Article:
The novel purports to be the memoirs of Geppetto, a carpenter from the town of Collodi, written in the belly of a vast fish that has swallowed him. Fortunately for Geppetto, the fish has also engulfed a ship, and its supplies—fresh water, candles, hardtack, captain’s logbook, ink—are what keep the Swallowed Man going. (Collodi is, of course, the name of the author of the original Pinocchio.) A misfit whose loneliness is equaled only by his drive to make art, Geppetto scours his surroundings for supplies, crafting sculptures out of pieces of the ship’s wood, softened hardtack, mussel shells, and his own hair, half hoping and half fearing to create a companion once again that will come to life. He befriends a crab that lives all too briefly in his beard, then mourns when “she” dies. Alone in the dark, he broods over his past, reflecting on his strained relationship with his father and his harsh treatment of his own “son”—Pinocchio, the wooden puppet that somehow came to life. In true Carey fashion, the author illustrates the novel with his own images of his protagonist’s art: sketches of Pinocchio, of woodworking tools, of the women Geppetto loved; photos of driftwood, of tintypes, of a sculpted self-portrait with seaweed hair. For all its humor, the novel is dark and claustrophobic, and its true subject is the responsibilities of creators. Remembering the first time he heard of the sea monster that was to swallow him, Geppetto wonders if the monster is somehow connected to Pinocchio: “The unnatural child had so thrown the world off-balance that it must be righted at any cost, and perhaps the only thing with the power to right it was a gigantic sea monster, born—I began to suppose this—just after I cracked the world by making a wooden person.” Later, contemplating his self-portrait bust, Geppetto asks, “Monster of the deep. Am I, then, the monster? Do I nightmare myself?”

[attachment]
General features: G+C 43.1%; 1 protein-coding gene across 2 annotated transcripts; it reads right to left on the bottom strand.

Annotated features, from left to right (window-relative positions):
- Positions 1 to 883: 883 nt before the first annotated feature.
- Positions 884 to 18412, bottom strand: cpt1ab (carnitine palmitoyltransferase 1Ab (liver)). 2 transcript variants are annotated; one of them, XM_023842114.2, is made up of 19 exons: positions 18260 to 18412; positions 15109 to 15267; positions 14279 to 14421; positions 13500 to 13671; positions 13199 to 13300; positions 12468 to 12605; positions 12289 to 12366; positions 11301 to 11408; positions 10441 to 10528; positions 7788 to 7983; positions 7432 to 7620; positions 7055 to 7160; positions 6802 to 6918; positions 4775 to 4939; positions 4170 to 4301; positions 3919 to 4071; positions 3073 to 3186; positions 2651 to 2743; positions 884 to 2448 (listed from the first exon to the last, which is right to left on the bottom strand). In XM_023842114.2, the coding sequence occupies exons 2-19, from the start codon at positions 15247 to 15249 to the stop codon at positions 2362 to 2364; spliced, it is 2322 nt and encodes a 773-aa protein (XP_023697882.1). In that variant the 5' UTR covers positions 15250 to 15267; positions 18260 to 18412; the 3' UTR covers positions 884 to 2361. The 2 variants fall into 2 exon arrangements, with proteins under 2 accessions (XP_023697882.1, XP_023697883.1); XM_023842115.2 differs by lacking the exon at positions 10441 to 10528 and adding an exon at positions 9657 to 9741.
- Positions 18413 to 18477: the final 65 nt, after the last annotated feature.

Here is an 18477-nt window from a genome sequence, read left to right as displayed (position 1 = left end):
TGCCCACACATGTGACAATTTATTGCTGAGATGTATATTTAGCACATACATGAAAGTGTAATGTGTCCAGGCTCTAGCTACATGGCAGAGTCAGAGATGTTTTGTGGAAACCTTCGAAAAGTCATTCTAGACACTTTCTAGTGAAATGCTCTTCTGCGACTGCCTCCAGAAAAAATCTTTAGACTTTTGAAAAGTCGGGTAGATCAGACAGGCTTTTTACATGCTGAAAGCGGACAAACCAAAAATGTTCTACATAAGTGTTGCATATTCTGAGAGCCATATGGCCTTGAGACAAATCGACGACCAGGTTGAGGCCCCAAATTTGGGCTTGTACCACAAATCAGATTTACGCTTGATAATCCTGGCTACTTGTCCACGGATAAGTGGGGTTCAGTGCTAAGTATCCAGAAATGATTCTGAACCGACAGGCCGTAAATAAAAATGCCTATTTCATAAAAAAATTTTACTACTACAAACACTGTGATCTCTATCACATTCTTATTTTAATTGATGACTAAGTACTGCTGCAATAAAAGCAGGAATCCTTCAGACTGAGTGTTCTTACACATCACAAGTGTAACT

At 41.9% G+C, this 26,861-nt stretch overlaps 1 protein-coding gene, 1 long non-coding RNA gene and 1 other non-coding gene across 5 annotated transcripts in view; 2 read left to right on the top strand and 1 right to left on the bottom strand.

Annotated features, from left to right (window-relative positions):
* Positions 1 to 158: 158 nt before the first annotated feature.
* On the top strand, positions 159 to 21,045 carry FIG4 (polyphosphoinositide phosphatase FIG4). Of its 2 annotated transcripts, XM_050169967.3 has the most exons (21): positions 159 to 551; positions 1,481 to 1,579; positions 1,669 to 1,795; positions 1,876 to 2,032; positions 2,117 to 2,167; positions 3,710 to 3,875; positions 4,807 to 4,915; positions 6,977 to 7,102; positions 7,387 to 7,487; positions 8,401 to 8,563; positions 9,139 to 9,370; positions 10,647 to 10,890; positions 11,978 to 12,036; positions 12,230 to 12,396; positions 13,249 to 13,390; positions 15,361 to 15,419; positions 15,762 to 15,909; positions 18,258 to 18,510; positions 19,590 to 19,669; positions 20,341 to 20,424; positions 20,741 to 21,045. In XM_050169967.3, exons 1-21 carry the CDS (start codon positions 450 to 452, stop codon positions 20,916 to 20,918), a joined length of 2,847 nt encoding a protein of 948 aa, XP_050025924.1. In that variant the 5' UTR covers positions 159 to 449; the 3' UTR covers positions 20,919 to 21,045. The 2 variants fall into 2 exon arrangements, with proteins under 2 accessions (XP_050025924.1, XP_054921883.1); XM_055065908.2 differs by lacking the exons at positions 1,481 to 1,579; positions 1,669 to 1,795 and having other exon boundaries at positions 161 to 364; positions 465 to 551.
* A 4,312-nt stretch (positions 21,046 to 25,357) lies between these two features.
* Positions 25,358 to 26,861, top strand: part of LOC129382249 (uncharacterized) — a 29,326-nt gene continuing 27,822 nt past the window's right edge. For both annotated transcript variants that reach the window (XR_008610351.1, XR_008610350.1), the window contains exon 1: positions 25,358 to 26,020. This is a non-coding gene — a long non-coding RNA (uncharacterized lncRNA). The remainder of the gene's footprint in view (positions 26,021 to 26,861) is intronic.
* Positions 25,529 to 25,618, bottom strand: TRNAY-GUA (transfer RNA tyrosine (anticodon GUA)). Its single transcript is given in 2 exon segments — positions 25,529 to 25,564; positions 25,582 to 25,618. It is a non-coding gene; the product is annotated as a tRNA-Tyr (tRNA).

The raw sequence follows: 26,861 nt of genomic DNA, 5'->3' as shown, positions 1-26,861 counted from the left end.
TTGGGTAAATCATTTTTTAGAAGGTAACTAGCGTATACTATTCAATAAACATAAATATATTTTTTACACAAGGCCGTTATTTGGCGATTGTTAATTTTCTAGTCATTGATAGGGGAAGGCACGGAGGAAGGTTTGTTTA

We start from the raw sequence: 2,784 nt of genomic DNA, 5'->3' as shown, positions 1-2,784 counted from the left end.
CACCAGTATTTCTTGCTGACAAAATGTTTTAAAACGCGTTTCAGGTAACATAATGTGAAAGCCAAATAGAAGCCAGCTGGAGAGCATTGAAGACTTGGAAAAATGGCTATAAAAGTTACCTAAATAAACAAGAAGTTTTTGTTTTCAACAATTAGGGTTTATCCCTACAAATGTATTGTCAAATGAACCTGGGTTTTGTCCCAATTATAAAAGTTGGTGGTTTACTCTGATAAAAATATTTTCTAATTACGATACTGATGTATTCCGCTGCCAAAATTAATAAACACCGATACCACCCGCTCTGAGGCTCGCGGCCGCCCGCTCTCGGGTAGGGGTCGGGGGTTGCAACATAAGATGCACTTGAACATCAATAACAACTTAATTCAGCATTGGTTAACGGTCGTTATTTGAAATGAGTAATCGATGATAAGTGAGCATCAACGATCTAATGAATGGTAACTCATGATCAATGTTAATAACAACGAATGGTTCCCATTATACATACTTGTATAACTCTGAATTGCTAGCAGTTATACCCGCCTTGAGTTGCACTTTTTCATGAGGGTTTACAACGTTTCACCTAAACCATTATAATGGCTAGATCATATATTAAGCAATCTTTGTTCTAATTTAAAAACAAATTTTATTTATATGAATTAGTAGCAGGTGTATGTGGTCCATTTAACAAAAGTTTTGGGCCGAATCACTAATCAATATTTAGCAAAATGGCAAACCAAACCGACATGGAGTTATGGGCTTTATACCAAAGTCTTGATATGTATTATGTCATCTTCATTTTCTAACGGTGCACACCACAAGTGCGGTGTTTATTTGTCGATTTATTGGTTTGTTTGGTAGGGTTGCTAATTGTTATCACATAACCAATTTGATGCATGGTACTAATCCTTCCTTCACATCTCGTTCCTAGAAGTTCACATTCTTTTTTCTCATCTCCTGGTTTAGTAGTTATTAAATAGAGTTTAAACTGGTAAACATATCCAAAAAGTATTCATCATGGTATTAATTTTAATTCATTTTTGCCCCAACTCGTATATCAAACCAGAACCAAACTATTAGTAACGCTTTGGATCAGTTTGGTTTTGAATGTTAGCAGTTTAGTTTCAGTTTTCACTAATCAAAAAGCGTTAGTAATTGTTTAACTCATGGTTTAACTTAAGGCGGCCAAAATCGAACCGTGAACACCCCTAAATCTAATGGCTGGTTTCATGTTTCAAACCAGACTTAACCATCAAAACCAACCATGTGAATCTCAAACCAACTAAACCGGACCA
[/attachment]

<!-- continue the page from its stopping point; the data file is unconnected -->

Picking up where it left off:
A deep and grimly whimsical exploration of what it means to be a son, a father, and an artist.

Pub Date: Jan. 26, 2021

ISBN: 978-0-593-18887-3

Page Count: 208

Publisher: Riverhead

Review Posted Online: Sept. 30, 2020

Kirkus Reviews Issue: Oct. 15, 2020

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This book’s lyrical language and unsparing vision make it a mind-expanding must-read.

MASTER OF POISONS

An epic fantasy set in an African-inspired world on the brink of ecological disaster.

Djola, the Arkhysian Empire’s Master of Poisons, has a plan to stop the spreading poison desert. Hezram, a powerful priest, offers to use dark blood magic. But Djola believes in his “map to tomorrow,” which involves searching for a powerful spell to unravel the cause of the dangerous void-storms. Awa has an affinity with bees and a talent for traveling to Smokeland, the spirit realm. Sold to the Green Elders on her 12th birthday, Awa comes of age on the margins of empire, learning from Yari, the griot (storyteller) of griots. Along the way, she will learn to question much of what she’s been taught: about the Elders, about people the Empire calls "savages," and about “vesons,” who, like Yari, are neither man nor woman. Both Djola and Awa will be tested, and both will make enormous sacrifices to save the people—and the world—they love. This complex story spans years, travels to every corner of a richly imagined fantasy world, and even dips into the minds of elephants, bees, and rivers: “The Bees...dream of pools of nectar, clouds of pollen, and evening dew heavy with flower scent. Why dream of anything else?”

This book’s lyrical language and unsparing vision make it a mind-expanding must-read.

Pub Date: Sept. 8, 2020

ISBN: 978-1-250-26054-3

Page Count: 512

Publisher: Tor

Review Posted Online: July 29, 2020

Kirkus Reviews Issue: Aug. 15, 2020